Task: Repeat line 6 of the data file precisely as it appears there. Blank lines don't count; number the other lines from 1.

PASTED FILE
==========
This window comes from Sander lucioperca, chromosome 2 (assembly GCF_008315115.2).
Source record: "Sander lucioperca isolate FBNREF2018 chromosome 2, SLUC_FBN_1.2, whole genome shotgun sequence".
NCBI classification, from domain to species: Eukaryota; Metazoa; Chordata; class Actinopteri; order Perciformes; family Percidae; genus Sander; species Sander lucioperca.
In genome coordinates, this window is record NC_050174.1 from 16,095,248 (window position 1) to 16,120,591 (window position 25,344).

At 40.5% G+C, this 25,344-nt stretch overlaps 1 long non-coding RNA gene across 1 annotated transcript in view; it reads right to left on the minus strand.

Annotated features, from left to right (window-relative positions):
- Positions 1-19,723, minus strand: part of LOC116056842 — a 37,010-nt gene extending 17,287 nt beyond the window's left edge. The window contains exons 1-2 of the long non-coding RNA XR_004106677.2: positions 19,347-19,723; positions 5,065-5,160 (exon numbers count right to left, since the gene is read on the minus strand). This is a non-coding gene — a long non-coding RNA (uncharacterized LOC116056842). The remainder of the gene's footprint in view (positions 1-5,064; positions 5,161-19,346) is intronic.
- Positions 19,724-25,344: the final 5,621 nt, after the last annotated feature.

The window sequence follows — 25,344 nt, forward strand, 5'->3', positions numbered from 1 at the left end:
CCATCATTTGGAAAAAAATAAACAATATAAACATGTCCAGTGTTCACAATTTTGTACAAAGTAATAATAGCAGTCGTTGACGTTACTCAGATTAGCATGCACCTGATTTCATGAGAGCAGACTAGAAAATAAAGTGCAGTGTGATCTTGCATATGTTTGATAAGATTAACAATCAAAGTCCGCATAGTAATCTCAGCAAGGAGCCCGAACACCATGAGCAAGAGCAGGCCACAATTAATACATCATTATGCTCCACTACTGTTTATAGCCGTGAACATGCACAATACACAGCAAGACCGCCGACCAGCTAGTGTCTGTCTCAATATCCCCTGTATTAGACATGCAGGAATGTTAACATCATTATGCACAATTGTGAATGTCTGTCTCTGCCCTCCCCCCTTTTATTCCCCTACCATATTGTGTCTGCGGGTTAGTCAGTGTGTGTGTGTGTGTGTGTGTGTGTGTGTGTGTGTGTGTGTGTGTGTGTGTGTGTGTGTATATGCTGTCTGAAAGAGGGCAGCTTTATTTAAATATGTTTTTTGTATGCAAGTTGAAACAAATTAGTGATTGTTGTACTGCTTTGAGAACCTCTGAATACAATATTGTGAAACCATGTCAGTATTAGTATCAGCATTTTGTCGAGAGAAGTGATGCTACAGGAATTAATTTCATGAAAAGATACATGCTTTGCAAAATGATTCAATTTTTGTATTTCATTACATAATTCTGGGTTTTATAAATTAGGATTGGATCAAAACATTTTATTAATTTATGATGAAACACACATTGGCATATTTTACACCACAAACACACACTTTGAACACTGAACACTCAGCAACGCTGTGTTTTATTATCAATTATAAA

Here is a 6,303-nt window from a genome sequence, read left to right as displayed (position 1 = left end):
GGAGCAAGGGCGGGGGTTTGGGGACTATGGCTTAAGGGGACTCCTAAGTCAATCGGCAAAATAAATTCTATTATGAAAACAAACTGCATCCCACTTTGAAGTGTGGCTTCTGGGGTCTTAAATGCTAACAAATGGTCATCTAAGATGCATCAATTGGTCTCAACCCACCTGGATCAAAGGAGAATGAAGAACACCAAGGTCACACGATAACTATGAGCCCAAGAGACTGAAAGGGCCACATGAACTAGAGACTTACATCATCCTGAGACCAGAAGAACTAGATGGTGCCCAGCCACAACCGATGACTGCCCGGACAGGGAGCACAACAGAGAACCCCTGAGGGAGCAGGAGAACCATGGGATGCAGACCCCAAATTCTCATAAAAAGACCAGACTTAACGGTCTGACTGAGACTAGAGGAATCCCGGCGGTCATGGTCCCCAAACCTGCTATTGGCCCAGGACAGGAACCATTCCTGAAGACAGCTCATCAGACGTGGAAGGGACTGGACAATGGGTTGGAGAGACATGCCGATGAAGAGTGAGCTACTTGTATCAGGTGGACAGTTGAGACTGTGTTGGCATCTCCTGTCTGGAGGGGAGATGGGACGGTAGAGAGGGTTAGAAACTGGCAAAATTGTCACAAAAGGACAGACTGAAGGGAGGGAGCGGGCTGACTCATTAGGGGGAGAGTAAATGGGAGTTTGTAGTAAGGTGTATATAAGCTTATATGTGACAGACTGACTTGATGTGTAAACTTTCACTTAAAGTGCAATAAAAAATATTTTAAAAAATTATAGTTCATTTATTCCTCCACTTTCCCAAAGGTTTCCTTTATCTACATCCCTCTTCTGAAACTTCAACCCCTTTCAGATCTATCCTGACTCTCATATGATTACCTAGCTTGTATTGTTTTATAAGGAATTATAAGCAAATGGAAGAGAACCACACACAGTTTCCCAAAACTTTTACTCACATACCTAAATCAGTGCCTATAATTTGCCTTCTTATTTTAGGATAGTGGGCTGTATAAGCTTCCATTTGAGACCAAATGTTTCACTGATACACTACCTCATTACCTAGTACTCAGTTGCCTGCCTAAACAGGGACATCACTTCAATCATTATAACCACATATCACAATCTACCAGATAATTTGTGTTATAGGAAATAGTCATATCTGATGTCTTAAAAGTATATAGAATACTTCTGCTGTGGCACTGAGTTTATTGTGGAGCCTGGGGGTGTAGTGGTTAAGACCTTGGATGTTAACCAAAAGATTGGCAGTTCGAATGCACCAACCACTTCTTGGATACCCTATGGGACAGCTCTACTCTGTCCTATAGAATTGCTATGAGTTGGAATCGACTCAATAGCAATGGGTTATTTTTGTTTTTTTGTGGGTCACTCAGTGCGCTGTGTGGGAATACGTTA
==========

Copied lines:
Annotated features, from left to right (window-relative positions):